By Chester Campbell
It may be a bit simplistic, but basically that's the question we face as mystery writers. Do we want to write stories that keep the action going and entertain the readers, making them frantic to turn the next page? Or do we want to philosophize a bit, educate people as to what's wrong with the way life is going on about us? Sure, some writers do quite well combining the two. Betty Webb created quite a stir in Arizona and Utah with her novel about bigamy among a Mormon sect.
I consider myself a pure storyteller, an entertainer, if you will. A little philosophizing might creep in on occasion, but it's never the central theme. In the first Sid Chance mystery, the case involves a toxic chemical spill behind a small plant. Sid, a former National Park ranger, is concerned about the environmental impact and interviews people who have suffered from the water contamination. However, he spends most of the book chasing down the people responsible for the spill.
My characters deal with the emotional impact of murder and such personal characteristics as greed, hunger for power, and total disregard for the welfare of others, motivations that lead to mayhem. In the new book, A Sporting Murder, Greg and Jill McKenzie are grieved by the slaying of a young German friend. Gambling plays a key role in the story, but I deal with it only as it relates to tracking down the killer. I don't have my characters fretting over whether gambling per se is good or bad.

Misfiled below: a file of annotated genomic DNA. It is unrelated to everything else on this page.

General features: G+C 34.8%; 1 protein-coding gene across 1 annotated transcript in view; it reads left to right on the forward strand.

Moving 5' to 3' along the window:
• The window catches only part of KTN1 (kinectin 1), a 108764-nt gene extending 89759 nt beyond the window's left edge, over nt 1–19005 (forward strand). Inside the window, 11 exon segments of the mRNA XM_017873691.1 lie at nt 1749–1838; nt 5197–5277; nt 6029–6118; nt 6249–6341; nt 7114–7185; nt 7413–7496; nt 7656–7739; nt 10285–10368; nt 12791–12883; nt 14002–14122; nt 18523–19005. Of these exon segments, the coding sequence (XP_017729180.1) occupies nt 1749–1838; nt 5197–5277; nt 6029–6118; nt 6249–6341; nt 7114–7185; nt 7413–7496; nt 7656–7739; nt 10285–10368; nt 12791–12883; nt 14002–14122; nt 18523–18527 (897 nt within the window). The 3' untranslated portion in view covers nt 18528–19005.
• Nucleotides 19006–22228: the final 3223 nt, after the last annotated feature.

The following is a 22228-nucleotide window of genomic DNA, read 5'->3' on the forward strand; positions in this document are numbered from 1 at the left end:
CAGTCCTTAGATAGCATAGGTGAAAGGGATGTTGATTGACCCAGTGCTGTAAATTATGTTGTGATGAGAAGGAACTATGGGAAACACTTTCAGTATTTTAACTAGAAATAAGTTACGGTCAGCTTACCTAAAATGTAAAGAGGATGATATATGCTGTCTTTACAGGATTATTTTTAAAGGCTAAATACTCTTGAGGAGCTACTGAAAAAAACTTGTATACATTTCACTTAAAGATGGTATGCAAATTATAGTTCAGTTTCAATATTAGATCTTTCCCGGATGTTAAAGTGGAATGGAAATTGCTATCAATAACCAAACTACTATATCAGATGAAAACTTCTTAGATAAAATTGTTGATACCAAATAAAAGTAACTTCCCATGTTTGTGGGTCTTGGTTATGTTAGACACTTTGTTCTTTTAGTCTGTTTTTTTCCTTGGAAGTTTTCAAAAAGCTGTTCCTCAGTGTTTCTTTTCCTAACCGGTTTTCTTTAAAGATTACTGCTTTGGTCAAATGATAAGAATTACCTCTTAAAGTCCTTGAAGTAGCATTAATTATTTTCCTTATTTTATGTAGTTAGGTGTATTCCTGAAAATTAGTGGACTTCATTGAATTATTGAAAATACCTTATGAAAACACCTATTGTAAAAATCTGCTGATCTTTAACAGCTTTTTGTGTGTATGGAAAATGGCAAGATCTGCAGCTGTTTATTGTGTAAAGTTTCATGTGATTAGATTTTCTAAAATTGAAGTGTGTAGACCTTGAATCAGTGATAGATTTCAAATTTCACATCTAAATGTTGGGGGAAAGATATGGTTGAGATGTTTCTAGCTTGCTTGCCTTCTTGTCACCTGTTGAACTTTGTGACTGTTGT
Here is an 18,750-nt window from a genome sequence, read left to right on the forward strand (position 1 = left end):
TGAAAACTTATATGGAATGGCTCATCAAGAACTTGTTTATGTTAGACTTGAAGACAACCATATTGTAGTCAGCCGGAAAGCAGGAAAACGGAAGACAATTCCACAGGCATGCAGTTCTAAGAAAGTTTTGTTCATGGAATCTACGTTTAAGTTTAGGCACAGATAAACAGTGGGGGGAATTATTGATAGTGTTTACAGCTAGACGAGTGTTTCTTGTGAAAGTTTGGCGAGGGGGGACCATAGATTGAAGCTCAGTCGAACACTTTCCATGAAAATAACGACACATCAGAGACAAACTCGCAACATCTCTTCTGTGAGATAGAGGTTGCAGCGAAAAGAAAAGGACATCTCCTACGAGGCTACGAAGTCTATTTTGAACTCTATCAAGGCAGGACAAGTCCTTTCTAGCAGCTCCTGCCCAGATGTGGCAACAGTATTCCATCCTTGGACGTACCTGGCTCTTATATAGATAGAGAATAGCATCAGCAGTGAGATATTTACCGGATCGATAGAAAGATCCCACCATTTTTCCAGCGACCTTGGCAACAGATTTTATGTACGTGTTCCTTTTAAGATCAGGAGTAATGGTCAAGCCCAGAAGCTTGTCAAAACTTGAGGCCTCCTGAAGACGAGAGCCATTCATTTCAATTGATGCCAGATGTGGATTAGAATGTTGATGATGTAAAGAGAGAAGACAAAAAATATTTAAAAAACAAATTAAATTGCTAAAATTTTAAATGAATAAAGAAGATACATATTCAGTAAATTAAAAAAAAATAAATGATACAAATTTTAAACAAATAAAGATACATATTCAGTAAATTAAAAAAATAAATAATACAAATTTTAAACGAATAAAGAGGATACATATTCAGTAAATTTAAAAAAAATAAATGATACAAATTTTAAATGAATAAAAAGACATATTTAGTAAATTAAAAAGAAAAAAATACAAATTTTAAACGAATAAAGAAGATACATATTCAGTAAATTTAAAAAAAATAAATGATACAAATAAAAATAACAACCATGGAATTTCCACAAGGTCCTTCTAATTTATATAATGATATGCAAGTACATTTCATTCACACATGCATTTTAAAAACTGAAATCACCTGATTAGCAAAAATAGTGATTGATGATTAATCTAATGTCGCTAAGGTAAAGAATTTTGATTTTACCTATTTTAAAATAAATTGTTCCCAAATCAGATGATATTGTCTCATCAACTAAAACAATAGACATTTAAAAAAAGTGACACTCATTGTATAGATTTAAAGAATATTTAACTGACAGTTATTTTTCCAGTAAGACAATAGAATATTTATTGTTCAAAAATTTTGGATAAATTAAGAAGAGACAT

A little enlightenment on a particular problem is okay by me, but I prefer mysteries that deal with raw emotion, putting the protags in peril and letting them claw their way out of the corners I lead them into. I'll leave the philosophy to the literary types who like to spend page after page telling us all about the characters and how they got themselves into whatever mess they're dealing with.
If readers see one of my stories as a microcosm of some larger social problem, great. It just means I told a good story. And for a storyteller, what more can you ask?
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